Objective: To define whether the development of encephalopathy influences the clinical course of HIV-associated cardiomyopathy (HIV-DCM) in relation to the myocardial expression of tumour necrosis factor-α (TNF-α) and inducible nitric oxide synthase (iNOS). Design: Prospective study. Setting: University hospitals and AIDS centres. Methods: 115 HIV-infected patients with echocardiographic diagnosis of HIV-associated cardiomyopathy (34 with encephalopathy and 81 without encephalopathy) were followed for a mean of 24 ± 3.2 months. All patients underwent endomyocardial biopsy for determination of myocardial immunostaining intensity of TNF-α and iNOS. Cerebrospinal fluid (CSF) from patients with encephalopathy was examined for the presence of viruses. Patients underwent clinical examination every 3 months and echocardiographic examination every 6 months. The intensity of TNF-α and iNOS immunostaining was also evaluated on postmortem cerebral tissue of patients who died of congestive heart failure (CHF). Results: A greater impairment of echocardiographic parameters was observed in patients with HIV-associated cardiomyopathy after development of encephalopathy. These parameters tended to worsen progressively during the follow-up period and were inversely correlated with HIV-1 viral load, CD4 cell count, mini mental status score and the intensity of myocardial and cerebral TNF-α and iNOS staining. CSF specimens were available in 29 patients with encephalopathy. HIV-1 sequences were detected in CSF of all these patients with cytomegalovirus sequences in two. The mortality rate for CHF was greater among patients with encephalopathy (73% versus 12%). Conclusions: The development of encephalopathy has an adverse effect on the clinical course of HIV-associated cardiomyopathy. In the relationship between cardiomyopathy and encephalopathy, the activation of iNOS by TNF-α may have a signifi cant pathogenetic role in HIV disease. (C) 2000 Lippincott Williams and Wilkins.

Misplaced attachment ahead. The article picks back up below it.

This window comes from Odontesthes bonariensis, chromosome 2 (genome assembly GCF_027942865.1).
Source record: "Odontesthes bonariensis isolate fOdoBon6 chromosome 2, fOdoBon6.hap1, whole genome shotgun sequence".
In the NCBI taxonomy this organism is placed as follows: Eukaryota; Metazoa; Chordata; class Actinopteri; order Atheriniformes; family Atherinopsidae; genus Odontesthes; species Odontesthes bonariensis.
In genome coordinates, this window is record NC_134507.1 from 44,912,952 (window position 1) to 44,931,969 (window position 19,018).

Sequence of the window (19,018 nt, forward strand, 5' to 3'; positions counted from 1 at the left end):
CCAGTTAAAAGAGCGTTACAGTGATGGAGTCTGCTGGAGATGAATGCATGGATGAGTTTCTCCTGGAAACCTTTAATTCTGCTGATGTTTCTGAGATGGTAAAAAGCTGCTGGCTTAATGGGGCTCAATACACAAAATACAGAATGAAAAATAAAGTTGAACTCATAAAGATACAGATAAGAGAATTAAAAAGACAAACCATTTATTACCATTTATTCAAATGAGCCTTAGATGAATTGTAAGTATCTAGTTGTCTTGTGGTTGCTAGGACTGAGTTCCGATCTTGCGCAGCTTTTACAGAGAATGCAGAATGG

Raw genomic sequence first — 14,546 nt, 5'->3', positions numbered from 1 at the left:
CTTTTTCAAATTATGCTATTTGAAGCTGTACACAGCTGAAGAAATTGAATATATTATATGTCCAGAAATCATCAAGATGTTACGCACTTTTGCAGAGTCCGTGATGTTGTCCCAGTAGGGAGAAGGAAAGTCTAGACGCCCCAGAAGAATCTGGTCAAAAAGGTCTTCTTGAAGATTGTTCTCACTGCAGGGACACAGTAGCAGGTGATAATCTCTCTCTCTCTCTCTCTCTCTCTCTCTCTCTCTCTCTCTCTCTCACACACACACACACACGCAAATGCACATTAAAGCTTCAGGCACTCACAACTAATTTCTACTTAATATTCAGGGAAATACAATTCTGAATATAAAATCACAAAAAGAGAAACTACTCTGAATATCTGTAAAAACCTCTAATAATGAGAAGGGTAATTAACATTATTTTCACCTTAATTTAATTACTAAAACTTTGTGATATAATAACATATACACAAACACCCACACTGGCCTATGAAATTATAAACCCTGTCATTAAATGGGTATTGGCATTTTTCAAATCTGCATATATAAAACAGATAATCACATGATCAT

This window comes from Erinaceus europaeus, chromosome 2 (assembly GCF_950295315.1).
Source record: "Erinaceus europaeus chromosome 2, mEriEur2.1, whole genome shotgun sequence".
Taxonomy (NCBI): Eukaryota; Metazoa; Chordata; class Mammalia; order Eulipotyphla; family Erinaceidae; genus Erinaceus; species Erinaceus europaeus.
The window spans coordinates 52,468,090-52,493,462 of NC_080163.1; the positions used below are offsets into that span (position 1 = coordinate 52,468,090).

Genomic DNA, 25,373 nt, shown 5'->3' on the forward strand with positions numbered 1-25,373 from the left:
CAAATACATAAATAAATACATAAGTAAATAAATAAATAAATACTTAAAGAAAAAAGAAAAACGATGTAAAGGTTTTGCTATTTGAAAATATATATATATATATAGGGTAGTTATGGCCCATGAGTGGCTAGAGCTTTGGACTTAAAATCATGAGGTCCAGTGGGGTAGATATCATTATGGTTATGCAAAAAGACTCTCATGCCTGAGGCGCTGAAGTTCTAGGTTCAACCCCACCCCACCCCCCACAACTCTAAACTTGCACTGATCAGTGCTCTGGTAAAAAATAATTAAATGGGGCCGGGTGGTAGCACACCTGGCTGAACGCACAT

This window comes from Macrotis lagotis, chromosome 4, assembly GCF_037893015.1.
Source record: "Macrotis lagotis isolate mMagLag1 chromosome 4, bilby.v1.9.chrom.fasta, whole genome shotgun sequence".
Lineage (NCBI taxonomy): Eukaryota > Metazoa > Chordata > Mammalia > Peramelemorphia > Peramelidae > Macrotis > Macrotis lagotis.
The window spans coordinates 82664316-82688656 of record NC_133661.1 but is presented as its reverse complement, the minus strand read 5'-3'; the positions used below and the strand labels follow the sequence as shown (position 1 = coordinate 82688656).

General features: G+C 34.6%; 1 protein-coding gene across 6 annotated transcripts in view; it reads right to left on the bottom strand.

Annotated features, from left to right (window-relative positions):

- Dilated cardiomyopathy
- Inducible nitric oxide synthase
- Tumour necrosis
ASJC Scopus subject areas
- Immunology and Allergy